In all of the debate over the origin and meaning of “demand driven” with reference to supply chains, let’s be clear about one thing:

Every supply chain—every company that has a supply chain—is demand driven.

 

Actually, the question isn’t whether—in reality—a company or supply chain is, or is not, “demand driven.” They all are. We can say this without hesitation because, when the demand ceases, ultimately, there is no more supply chain and no more use for the companies that used to supply them.

 

The real question

The real question is what the demand drives the companies and supply chain managers to do.

 

In the vast majority of companies, the demand drives supply chain managers to:

  • Costly and vain attempts to improve forecasting – In a world where “80 per cent forecast mix accuracy is considered ‘world class,’” we find that this level of accuracy still conceals “the fact that most SKUs… will be achieving less than 60 per cent (i.e., greater than 40 per cent error!) because their demand volumes are medium to low and their statistical variability is medium to high.”* Despite huge investments in new forecasting technologies, the needle has barely moved toward effective improvement.
  • Inventories characterized (still!) by too much of the wrong stuff and too little of the right stuff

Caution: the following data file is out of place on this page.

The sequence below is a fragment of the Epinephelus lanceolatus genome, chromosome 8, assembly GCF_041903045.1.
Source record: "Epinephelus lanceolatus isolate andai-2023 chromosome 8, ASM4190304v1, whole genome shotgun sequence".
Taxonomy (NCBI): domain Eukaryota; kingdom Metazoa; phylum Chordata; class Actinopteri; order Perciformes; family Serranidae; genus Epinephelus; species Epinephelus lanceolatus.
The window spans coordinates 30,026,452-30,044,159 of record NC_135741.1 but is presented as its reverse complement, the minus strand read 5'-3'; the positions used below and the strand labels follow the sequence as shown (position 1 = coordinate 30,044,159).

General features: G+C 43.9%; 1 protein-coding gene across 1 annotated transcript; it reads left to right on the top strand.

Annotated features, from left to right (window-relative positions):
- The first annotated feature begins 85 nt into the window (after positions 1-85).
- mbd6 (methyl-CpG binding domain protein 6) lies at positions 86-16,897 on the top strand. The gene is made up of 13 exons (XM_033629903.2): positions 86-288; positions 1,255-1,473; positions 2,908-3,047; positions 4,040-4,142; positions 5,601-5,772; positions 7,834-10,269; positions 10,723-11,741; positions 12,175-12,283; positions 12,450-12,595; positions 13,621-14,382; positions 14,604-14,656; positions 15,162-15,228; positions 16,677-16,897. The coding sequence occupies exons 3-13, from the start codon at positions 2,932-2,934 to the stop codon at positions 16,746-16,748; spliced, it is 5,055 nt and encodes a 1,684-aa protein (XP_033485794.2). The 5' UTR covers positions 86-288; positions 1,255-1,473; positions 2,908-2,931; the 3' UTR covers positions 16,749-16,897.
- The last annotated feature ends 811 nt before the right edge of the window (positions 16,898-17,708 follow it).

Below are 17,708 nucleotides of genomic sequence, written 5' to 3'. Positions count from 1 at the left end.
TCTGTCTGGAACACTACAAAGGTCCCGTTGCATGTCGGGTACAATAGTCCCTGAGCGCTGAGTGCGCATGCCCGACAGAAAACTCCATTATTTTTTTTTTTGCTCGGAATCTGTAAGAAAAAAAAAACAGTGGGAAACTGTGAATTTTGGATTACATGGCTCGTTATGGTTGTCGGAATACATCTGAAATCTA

• High-cost expediting practices
  • A multiplicity of schedule disruptions
  • Excessive and highly-variable lead times
  • Tens of thousands of dollars spent regularly on various firefighting efforts

In a minority of companies—companies where the supply chain managers have discovered new ways to think about how their inventories should be viewed and managed, and how to synchronize the flow of relevant information and relevant materials—the supply chain managers are now driven in by an entirely new set of metrics that lead to:

  • Achievement of planned service levels, while
  • Reducing average on-hand inventories by up to 50 percent, and
  • Exposing capacities in their supply chains allowing them to reach out to new and expanded markets, by offering
  • Dramatic lead-time reductions, all
  • Without costly expediting and firefighting, and without big expenditures on new forecasting technologies

 

So, yes!

 

Every supply chain and supply chain manager is “demand driven.” The difference—the huge difference—is found in what the demand is driving you to do.

 

What is your demand driving you to do? Is your supply chain really improving, or are you just getting better at expensive, on-going bad habits like "firefighting" and expediting?

 

Leave your comments here, and let us know. Or, feel free to contact us directly.

 

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